New care approach allows prostate cancer patients to get test results online
Trials were funded by the Movember Foundation and delivered in partnership with Prostate Cancer UK.
Prostate cancer patients can avoid anxious waits to visit their doctor by seeing test results online as soon as they are available under a new model for after-care.
Men can take control of their own care, and free up vital NHS time as a result, Prostate Cancer UK said after a report on a trial at a number of health trusts showed promising results.
As well as being able to get their results online, people can complete assessments, see their patient information and message their clinical team as part of the digital approach to after-care trialled by researchers from the University of Southampton.
Funded by the Movember Foundation and delivered in partnership with Prostate Cancer UK, the trial saw a supported self-management programme used across five health trusts, developing a toolkit with the aim of other healthcare providers following suit.
The NHS trusts involved in the trial – which ran for three years from 2014 and involved 2,675 men – were University Hospital Southampton, Royal United Hospitals Bath, Royal Cornwall Hospital, Dartford and Gravesham and St Helens and Knowsley Teaching Hospitals trust.
An evaluation of some of those patients involved in the trials, published in the BMC Cancer journal, concluded that outcomes were at least the same as with traditional follow-up care, with similar costs in the first eight months.
But overall costs per patient were lower for those involved in the trials because wider use of the health service was lower, a University of Southampton summary of the report said.
While there had been initial concerns about patients having access to results before clinicians had assessed them, the project appeared to show that even if the results were abnormal, those involved were not adversely affected, researchers said.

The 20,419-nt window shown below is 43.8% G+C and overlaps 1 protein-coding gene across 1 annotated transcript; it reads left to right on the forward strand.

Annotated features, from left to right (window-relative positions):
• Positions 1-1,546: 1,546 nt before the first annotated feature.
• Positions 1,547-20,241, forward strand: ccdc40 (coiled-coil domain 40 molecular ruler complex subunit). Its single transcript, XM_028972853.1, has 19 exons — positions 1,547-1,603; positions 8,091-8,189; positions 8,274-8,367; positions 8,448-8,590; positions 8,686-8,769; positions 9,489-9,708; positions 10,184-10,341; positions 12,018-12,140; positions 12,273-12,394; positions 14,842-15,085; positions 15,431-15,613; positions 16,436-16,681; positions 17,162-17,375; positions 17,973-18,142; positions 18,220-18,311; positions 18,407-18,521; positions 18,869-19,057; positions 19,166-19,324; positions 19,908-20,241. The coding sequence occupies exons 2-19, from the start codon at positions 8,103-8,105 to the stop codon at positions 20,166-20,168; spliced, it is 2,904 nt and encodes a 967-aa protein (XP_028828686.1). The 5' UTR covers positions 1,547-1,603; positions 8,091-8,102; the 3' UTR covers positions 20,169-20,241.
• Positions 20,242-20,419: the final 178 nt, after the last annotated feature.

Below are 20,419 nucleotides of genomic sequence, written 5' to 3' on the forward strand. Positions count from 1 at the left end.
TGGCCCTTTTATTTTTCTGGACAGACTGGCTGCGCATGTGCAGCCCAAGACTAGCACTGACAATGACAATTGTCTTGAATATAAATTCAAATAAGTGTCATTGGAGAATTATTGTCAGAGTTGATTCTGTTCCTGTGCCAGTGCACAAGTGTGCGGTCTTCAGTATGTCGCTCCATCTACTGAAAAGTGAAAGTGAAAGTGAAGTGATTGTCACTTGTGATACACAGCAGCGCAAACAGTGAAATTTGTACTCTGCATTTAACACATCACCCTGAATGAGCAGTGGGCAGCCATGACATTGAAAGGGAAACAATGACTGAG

The model of care requires a new support worker in order to help men without adding to demands on clinical staff, a workshop to ensure men fully understand the scheme and their treatment, and an IT service allowing them to access their test results remotely.
Eric Hounslow, who was part of the trial, said he sometimes had to wait a week or more to get test results.
The 72-year-old, from Romsey, who was diagnosed with prostate cancer in 2015, said: “Now I can give my blood at 9am and have the results later that day, saving me from all that stress every six months.
“As someone who has experienced both systems, I’d recommend this scheme to anyone.”
Prostate Cancer UK and the Movember Foundation are now urging all health trusts to use the new approach, saying it will allow for good quality care while cutting costs to the NHS.
Lesley Smith, of NHS England, said: “This scheme is a great example of innovations that local areas can adopt which allow men to take control of their own follow up care.”
Prostate Cancer UK’s Heather Blake said: “This research is a major achievement, proving that this remote, digital and self-managed model can deliver a high quality of care for men, while also giving Clinical Nurse Specialists and consultants more time to focus on newly-diagnosed men.
“Even better, this model actually lowers per patient costs, making it a win-win for cash-strapped NHS trusts. That’s why we want to see supported self-management schemes like this rolled out across the country.”
More than 11,500 men die from prostate cancer in the UK each year and the number of men living with and beyond prostate cancer is set to double by 2030, the charity said.
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